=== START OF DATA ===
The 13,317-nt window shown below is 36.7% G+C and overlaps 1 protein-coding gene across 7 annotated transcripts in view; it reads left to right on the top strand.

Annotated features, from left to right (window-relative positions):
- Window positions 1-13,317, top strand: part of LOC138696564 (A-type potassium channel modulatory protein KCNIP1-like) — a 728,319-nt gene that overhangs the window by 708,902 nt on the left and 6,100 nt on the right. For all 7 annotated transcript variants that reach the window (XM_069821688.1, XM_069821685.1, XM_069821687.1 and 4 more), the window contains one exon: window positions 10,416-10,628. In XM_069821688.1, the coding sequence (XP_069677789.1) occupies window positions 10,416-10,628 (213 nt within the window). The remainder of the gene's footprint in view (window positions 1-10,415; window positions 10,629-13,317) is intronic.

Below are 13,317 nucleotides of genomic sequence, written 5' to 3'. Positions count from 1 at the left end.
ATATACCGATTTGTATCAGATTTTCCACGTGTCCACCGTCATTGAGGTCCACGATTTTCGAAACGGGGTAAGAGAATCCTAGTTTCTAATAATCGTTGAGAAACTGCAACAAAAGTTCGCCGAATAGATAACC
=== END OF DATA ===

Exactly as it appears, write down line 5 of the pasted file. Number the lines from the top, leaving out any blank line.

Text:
ATATACCGATTTGTATCAGATTTTCCACGTGTCCACCGTCATTGAGGTCCACGATTTTCGAAACGGGGTAAGAGAATCCTAGTTTCTAATAATCGTTGAGAAACTGCAACAAAAGTTCGCCGAATAGATAACC